Reading some of the headlines this morning, I’m literally floored by recent announcements out of the UK from the FCA – so much so that I moved around my calendar just so I could get some thoughts out. Back in July of 2020, I wrote a thought piece called “The Great Rebundling Begins.” I shared my thoughts on how the ‘thrust to take MIFID global” had ended, and highlighted how the EU (and the FCA) was thinking about making exemptions to the unbundling rules, thus effectively rebundling research with execution.
Today, we got a lot more insight into what is happening there, but more importantly, a lot more insight into the thought process of the FCA in particular. It seems that the FCA is focused on another important topic: increasing coverage. The thinking is that by allowing the rebundling of research and trading for companies with a market cap of less than $250M, brokerages will increase their coverage of these names. The issue the FCA has highlighted is that insufficient coverage may not “provide a fully informed view for investors.” As a reminder, the EU already rolled back unbundling for companies with a market cap of less than $1B, so this is just the FCA playing catch up. So if it’s a UK company, the current exemption will be $250M. If it’s an EU company, the exemption will be $1B. Confused yet? How do they expect brokerages and clients to possibly manage the operational impacts behind this?
That being said, I agree with their assessment that companies need coverage to form opinions and drive price discovery. The more opinions that are in the market, the more information that is being shared, the more that discovery can happen. Thus, the larger the company, and the more complex it is, the more coverage it likely needs in order to be able to deeply understand the business. While we likely don’t need 60 analysts covering Apple, we probably need a lot more than 2. So, if the ‘adequate coverage’ needed for Apple is 30 analysts, why aren’t they exempted too?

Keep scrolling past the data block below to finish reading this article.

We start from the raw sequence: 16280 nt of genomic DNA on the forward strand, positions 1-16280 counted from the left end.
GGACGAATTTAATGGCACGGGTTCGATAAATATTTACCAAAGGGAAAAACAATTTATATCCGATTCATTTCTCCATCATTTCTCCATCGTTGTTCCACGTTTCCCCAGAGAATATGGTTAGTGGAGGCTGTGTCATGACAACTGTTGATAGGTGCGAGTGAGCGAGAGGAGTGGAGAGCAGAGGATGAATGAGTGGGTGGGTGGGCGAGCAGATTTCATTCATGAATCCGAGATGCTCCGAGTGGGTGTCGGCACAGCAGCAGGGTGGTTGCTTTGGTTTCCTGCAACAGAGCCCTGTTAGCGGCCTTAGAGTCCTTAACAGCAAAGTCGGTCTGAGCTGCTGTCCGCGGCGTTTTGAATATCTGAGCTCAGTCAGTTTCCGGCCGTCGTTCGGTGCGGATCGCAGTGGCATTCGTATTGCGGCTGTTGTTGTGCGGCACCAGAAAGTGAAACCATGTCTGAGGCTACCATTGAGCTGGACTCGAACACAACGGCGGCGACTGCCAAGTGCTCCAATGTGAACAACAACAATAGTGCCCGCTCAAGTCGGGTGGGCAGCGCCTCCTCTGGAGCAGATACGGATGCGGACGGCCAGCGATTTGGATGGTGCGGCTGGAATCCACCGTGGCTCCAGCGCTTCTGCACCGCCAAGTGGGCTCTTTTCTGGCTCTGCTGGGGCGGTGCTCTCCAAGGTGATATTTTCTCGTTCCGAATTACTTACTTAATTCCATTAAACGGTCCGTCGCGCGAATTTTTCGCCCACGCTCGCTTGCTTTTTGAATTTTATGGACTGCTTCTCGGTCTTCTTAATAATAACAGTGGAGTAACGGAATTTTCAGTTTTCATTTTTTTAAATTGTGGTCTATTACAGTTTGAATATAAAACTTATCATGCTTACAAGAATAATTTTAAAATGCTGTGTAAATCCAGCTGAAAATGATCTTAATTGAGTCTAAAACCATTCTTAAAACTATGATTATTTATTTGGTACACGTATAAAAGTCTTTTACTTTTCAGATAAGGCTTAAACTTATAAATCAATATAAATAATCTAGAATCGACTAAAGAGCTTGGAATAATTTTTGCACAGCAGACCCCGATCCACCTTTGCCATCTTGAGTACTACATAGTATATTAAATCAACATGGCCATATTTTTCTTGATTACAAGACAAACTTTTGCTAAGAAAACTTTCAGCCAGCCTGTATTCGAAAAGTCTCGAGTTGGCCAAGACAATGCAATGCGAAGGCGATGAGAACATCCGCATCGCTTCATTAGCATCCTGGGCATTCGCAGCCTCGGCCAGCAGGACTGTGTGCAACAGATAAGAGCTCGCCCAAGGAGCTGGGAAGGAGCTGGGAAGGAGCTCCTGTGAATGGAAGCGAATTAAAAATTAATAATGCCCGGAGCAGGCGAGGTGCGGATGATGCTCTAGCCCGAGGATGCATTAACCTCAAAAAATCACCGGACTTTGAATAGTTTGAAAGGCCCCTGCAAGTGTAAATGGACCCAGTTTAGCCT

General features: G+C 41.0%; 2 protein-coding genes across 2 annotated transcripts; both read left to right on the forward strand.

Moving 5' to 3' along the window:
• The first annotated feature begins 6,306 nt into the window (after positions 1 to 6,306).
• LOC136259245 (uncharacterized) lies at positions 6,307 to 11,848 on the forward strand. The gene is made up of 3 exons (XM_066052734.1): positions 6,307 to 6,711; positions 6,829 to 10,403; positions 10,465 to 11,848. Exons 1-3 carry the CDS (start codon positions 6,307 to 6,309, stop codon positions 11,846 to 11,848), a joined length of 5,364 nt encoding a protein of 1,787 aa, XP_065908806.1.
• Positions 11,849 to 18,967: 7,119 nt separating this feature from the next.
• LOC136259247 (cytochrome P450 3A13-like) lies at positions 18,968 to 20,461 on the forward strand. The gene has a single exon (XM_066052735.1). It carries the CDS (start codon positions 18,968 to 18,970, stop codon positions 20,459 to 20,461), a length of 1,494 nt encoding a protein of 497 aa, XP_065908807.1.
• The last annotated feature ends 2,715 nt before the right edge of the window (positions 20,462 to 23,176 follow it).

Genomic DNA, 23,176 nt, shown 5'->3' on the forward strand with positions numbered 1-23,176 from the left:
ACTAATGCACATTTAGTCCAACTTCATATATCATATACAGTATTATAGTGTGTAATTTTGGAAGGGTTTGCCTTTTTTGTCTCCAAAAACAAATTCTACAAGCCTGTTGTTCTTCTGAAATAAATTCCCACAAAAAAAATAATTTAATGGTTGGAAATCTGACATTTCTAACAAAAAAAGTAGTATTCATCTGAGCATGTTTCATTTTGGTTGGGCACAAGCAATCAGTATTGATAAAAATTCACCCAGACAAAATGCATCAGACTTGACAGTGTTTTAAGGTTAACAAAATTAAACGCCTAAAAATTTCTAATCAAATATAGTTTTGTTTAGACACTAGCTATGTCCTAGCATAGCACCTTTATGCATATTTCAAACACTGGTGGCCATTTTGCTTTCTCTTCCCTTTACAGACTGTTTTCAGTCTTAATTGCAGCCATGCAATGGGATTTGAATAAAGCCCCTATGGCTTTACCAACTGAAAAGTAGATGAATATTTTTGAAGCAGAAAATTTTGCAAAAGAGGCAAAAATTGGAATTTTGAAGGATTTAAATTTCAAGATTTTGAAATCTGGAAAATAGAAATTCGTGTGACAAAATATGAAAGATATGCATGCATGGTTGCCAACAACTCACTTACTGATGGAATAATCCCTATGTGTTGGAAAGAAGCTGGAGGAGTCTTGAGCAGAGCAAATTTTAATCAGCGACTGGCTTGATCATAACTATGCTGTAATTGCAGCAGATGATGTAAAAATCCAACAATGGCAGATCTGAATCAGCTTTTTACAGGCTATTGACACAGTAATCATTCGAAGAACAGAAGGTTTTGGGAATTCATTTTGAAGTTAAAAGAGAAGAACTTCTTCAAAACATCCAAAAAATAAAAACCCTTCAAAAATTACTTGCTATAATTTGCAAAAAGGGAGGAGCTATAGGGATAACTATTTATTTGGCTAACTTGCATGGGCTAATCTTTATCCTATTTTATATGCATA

The FCA also changed its stance on FICC research. Before, it was that as long as the research was “broadly available” (i.e. buried somewhere on your corporate site) you didn’t have to unbundle that side of the business. They are also walking that back, saying that because FICC is largely a ‘spread capture business’, you don’t have to unbundle at all (obviously the FCA has never heard of the spread capture in block trading on the equities side of the business, but I guess that’s another story…)
A “Research Pool”
One of the interesting FCA proposals was to create a “research pool.” The idea (as I can understand it) is that industry participants would contribute dollars to this pool, and then those dollars would be used to fund research on particular companies (whether that’s on an ad-hoc basis, on an ongoing basis is unclear). My view here is that it just sounds like an increased complication in an already complex market structure. So, to get research on SME’s (perhaps below some market cap threshold?), I have to contribute to a pool of research dollars (is this hard or soft dollars?), then allocate those dollars to a research provider to put out coverage on the company I want to understand? What stops funds from putting in dollars to drive coverage of companies they cover, thus ‘talking their book’? Isn’t this just soft dollar payments for research? (unless it’s hard dollars only, in which case, good luck)
Let the free market decide
Historically, the industry has taken care of ‘adequate’ research coverage using the free market. If there is business to be done in a specific sector or industry, brokerages have spun up research to monetize that opportunity. If there isn’t, brokerages withdraw. It might make sense to add to that structure (allowing corporate sponsored research seems fair to me, as long as it’s transparent), but it seems like the FCA is not only trying to stay half in on the existing MiFID II structure, while rolling back the other half, but also adding in other increasingly complex legislation.
The Great Unbundling is definitely continuing, and while the end state will likely be a return to ‘normal’, I feel bad for the regulatory and compliance teams who will have to navigate the transition period over the next few years.
Much like COVID, I guess we’ll find out what the “new normal” is once the MiFID II dust eventually settles.